KASHMIR CONFLICT — AN EMERGING GENOCIDE

BY Vincent Lyn and Sardar Nouman Azam

Kashmir is the northernmost geographical region of the Indian sub-continent. Until the mid-19th century, the term “Kashmir” denoted only the Kashmir Valley between the Great Himalayas and the Pir Pangal Range.

In the first half of the first millennium, the Kashmir region became an important center of Hinduism and later of Buddhism; later still, in the ninth century, Kashmir Shaivism arose. In 1339, Shah Mir became the first Muslim ruler of Kashmir, inaugurating the Shah Mir Dynasty. Kashmir was part of the Mughal Empire from 1586 to 1751, and thereafter, until 1820, of the Afghan Durrani Empire. That year, the Sikhs, under Ranjit Singh, annexed Kashmir. In 1846, after the Sikh defeat in the First Anglo Sikh-War, and upon the purchase of the region from the British under the Treaty of Arimstar the Raja of Jammu, Gulab Singh, became the new ruler of Kashmir. The rule of his descendants, under the British Crown, lasted until the partition of India in 1947, when the former princely state of the British Indian Empire became a disputed territory.

The Kashmir Conflict is a territorial conflict over the Kashmir Region, primarily between India and Pakistan, with China playing a third-party role. The conflict started after the partition of India in 1947 as both India and Pakistan claimed the entirety of the former princely state of Jammu and Kashmir with Pakistan recognizing Chinese sovereignty over the Trans-Karakoram Tract and Aksai Chin since 1963.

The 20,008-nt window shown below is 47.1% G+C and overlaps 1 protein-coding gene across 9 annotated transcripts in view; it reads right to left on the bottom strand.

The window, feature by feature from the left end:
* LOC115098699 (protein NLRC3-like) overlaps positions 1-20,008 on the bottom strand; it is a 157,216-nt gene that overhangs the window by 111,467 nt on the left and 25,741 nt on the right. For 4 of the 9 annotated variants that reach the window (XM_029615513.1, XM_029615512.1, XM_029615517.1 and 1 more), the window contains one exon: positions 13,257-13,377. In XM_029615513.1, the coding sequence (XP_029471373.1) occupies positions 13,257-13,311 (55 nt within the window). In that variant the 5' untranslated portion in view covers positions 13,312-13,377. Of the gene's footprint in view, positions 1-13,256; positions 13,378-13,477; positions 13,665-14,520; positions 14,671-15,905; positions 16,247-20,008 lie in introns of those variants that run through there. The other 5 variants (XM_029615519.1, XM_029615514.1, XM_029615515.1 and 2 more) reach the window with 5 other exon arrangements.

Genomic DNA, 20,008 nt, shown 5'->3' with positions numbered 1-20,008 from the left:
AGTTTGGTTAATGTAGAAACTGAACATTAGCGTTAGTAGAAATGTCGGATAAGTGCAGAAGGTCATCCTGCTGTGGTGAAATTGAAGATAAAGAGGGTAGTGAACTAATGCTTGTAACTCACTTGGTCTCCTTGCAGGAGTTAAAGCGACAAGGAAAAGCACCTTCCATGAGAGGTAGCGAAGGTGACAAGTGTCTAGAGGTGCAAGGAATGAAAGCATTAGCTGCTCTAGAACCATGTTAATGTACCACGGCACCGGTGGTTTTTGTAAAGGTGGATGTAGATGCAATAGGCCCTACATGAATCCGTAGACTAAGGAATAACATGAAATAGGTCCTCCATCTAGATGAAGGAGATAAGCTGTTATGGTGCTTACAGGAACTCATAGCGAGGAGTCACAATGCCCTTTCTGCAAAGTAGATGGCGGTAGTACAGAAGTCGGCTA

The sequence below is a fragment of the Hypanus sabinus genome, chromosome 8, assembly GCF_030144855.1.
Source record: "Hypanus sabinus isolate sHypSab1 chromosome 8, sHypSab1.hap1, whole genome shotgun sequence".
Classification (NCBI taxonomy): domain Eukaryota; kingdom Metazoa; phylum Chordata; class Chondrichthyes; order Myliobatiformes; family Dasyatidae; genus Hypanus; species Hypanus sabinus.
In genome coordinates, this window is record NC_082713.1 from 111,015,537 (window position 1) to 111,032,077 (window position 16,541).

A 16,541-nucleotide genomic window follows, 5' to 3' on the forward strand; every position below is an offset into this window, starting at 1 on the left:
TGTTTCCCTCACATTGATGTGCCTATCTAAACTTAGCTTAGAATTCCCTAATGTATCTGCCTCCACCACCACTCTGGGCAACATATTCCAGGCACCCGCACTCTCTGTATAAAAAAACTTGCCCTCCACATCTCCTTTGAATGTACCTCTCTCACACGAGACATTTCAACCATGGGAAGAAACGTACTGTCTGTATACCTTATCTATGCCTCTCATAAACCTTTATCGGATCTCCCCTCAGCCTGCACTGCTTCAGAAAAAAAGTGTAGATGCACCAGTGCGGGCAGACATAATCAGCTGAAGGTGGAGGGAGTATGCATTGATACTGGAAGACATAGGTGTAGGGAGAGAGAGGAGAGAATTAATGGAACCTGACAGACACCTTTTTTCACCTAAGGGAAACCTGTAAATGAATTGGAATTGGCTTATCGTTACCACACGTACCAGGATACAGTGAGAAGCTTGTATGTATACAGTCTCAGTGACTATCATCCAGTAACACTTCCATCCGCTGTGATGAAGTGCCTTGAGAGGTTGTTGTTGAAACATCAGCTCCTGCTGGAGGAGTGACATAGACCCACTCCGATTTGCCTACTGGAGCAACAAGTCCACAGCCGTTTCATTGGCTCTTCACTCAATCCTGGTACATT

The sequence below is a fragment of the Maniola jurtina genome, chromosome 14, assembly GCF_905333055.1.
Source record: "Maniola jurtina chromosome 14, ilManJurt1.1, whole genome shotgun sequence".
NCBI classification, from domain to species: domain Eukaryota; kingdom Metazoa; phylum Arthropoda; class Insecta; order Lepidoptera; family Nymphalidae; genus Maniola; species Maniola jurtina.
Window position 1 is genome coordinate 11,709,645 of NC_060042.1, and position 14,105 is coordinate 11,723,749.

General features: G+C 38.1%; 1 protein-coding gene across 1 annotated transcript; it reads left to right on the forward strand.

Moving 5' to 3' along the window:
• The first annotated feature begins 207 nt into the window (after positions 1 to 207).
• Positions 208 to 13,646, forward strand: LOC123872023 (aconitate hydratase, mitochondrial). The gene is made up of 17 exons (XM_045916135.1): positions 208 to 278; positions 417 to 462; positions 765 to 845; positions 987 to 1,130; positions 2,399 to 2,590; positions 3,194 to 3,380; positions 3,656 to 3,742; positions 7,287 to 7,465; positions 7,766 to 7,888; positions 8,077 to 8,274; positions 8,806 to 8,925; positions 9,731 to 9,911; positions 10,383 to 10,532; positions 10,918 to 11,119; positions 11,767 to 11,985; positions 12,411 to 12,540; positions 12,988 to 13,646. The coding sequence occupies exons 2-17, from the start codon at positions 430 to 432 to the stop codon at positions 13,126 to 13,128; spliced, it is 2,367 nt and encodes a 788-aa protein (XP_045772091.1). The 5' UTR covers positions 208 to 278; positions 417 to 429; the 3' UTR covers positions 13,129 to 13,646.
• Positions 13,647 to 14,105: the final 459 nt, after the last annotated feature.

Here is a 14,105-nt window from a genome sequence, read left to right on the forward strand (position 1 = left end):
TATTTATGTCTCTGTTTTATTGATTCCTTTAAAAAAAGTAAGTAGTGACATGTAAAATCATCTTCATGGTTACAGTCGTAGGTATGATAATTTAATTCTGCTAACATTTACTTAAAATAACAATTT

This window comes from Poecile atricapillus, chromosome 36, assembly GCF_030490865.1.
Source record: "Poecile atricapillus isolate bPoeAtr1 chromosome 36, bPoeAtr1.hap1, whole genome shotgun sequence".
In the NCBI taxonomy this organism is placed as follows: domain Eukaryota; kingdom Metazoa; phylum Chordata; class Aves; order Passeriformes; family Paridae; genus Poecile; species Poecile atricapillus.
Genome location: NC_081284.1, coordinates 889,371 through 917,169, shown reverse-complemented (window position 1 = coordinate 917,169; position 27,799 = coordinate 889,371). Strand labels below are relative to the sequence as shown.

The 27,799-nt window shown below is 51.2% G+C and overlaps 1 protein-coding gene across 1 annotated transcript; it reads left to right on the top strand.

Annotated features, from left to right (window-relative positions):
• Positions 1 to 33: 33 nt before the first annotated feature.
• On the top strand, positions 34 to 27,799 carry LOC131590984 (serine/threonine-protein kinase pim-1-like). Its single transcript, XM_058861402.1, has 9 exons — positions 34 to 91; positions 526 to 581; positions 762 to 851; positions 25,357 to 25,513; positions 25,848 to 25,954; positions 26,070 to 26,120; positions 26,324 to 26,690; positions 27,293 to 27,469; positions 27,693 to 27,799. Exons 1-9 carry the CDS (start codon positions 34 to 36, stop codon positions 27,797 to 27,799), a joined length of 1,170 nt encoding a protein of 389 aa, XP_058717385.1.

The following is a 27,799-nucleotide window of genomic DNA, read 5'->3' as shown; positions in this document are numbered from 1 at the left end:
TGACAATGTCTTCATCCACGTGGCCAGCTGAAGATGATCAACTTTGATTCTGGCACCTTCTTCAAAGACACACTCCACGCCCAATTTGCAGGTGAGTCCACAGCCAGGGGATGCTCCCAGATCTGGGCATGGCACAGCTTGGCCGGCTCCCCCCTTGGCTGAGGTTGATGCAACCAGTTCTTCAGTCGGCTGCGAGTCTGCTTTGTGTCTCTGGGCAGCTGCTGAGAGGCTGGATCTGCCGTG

It is a dispute over the region that escalated into three wars between India and Pakistan and several other armed skirmishes. India controls approximately 55% of the land area of the region that includes Jammu, the Kashmir Valley, most of Ladakh, the Siachen Glacier and 70% of its population, Pakistan controls approximately 30% of the land area that includes Azad Kashmir and Gilgit-Baltistan while China controls the remaining 15% of the land area that includes the Aksai Chin region, the mostly uninhabited Trans-Karakoram Tract, and part of the Demchok Sector. After the partition of India and a rebellion in the western sector of the states, Pakistani tribal militias invaded Kashmir, leading the Hindu ruler of Jammu and Kashmir to join India and starting the Indo-Pakistani war of 1947 which ended with a U.N-mediated ceasefire along a line that was eventually named the Line of Control After further fighting in the Indo-Pakistani war of 1965 and the Indo-Pakistani war of 1971, the Simla Agreement formally established the Line of Control between the two nations’ controlled territories. In 1999, armed conflict between India and Pakistan broke out again in the Kargil War over the Kargil District.